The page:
Tesla’s Future Batteries Will Give Them Their Greatest Advantages, Especially With Semi Trucks
Yesterday I had a report in which I talked about Tesla Semi Truck’s 6 advantages over its competitors and among other things compared it to Daimler’s eCascadia, a Class 8 truck that could rival Tesla Semi's long-range variant. In this report, I am going to report why I think Tesla’s future batteries will give them their greatest advantages, especially with Semi-trucks and how the new battery is going to lower the Semi Truck’s operational cost.
I thank Torque News occasional contributor Dean McManis who came up with the idea by commenting under yesterday’s report, which I am bringing to you.
The Germans are excellent engineers, and with decades of experience building semis, Daimler/Freightliner do have several advantages, with the biggest one being market name and familiarity.
But as it was mentioned in the article, legacy automakers are actually behind Tesla in terms of most EV specific technologies and EV manufacturing.
As with many trucks, brand loyalty is strong. But the volume production advantage of Tesla (specifically for electric vehicles) is important because many of these specialty trucks are built in relatively low production volumes using many unique parts, which figures into their relatively high prices.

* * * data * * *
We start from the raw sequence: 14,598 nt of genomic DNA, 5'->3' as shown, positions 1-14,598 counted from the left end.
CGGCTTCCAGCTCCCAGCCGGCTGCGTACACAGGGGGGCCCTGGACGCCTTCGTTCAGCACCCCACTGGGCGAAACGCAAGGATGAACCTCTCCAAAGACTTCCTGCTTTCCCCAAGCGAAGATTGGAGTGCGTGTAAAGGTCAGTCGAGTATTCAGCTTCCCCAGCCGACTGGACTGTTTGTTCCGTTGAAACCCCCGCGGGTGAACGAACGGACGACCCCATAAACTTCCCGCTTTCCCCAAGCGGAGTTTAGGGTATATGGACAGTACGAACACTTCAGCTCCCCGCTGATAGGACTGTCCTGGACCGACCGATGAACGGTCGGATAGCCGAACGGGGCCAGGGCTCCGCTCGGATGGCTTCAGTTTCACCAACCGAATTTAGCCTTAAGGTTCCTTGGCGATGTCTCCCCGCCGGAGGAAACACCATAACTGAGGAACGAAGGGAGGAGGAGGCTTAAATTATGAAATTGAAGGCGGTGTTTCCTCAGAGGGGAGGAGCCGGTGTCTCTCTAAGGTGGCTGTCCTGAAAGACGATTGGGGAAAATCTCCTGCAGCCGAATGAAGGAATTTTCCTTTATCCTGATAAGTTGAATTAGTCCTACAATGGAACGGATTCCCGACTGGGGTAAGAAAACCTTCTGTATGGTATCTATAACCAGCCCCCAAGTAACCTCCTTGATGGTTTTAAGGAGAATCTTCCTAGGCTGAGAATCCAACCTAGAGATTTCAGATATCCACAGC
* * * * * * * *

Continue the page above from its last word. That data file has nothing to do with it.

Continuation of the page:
Ultimately, I believe that Tesla's future batteries will give them their greatest competitive advantage in all of their vehicles, but especially with the Semi trucks. Even though it has not been formally announced for the Semi, it is quite possible that the Semi may use Tesla's next-generation "million-mile" batteries, which will most likely use their innovative dry electrode technologies, and that these new batteries would also be built by Tesla. In fact, Tesla just patented a new electrode for its one-million-mile battery.
The goal is for Tesla to produce its own battery cells using technologies developed by Tesla’s internal teams, including work from Dahn’s team, and new technologies recently acquired through the acquisition of Maxwell, on a massive scale and at a cost below $100 per kWh.
The new battery tested is a Li-ion battery cell with a next-generation “single crystal” NMC 532 cathode and a new advanced electrolyte, which they patented.
The advantages of the million-mile battery chemistry relate directly to long-term, high-mileage, heavy-use reliability, which is essential for long haul vehicles. And having Tesla build its own batteries using the dry electrode Maxwell technology will streamline and increase battery production, reduce cost, increase energy density, and range. And importantly not have Tesla beholden to foreign battery suppliers, and potential production and supply shortfalls that we have seen with European and Asian EVs.
I believe that Tesla Semis (using their new batteries) will be able to show substantially lower operational costs compared to traditional gas and diesel semi rigs. And like the SUV and consumer truck markets, Tesla does not have to sell huge volumes of these Semis to be profitable and succeed in disrupting the shipping/transportation industry.